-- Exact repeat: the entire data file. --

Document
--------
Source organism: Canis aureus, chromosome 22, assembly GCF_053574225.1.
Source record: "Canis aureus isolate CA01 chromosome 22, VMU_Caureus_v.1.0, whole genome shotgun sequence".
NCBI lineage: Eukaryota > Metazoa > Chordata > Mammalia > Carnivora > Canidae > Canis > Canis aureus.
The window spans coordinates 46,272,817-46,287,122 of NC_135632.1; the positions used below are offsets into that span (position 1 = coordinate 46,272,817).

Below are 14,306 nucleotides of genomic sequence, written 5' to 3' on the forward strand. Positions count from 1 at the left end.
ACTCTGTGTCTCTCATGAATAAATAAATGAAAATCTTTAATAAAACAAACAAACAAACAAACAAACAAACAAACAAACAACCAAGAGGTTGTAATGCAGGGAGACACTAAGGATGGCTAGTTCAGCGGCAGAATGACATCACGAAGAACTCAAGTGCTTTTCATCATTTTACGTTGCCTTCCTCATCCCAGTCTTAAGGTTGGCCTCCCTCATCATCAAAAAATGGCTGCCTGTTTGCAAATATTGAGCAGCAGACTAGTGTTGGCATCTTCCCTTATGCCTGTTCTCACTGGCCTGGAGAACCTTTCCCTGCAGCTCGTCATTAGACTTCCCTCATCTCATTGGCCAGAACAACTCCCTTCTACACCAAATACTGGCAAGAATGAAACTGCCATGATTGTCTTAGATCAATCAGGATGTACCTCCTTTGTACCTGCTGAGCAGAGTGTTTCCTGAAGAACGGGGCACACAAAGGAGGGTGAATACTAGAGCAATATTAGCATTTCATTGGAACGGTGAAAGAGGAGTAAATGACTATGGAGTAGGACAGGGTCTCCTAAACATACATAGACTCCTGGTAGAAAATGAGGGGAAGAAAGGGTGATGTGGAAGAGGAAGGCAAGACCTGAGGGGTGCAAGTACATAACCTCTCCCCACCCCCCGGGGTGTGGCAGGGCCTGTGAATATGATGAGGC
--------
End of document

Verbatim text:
Source organism: Canis aureus, chromosome 22, assembly GCF_053574225.1.
Source record: "Canis aureus isolate CA01 chromosome 22, VMU_Caureus_v.1.0, whole genome shotgun sequence".
NCBI lineage: Eukaryota > Metazoa > Chordata > Mammalia > Carnivora > Canidae > Canis > Canis aureus.
The window spans coordinates 46,272,817-46,287,122 of NC_135632.1; the positions used below are offsets into that span (position 1 = coordinate 46,272,817).

Below are 14,306 nucleotides of genomic sequence, written 5' to 3' on the forward strand. Positions count from 1 at the left end.
ACTCTGTGTCTCTCATGAATAAATAAATGAAAATCTTTAATAAAACAAACAAACAAACAAACAAACAAACAAACAAACAACCAAGAGGTTGTAATGCAGGGAGACACTAAGGATGGCTAGTTCAGCGGCAGAATGACATCACGAAGAACTCAAGTGCTTTTCATCATTTTACGTTGCCTTCCTCATCCCAGTCTTAAGGTTGGCCTCCCTCATCATCAAAAAATGGCTGCCTGTTTGCAAATATTGAGCAGCAGACTAGTGTTGGCATCTTCCCTTATGCCTGTTCTCACTGGCCTGGAGAACCTTTCCCTGCAGCTCGTCATTAGACTTCCCTCATCTCATTGGCCAGAACAACTCCCTTCTACACCAAATACTGGCAAGAATGAAACTGCCATGATTGTCTTAGATCAATCAGGATGTACCTCCTTTGTACCTGCTGAGCAGAGTGTTTCCTGAAGAACGGGGCACACAAAGGAGGGTGAATACTAGAGCAATATTAGCATTTCATTGGAACGGTGAAAGAGGAGTAAATGACTATGGAGTAGGACAGGGTCTCCTAAACATACATAGACTCCTGGTAGAAAATGAGGGGAAGAAAGGGTGATGTGGAAGAGGAAGGCAAGACCTGAGGGGTGCAAGTACATAACCTCTCCCCACCCCCCGGGGTGTGGCAGGGCCTGTGAATATGATGAGGC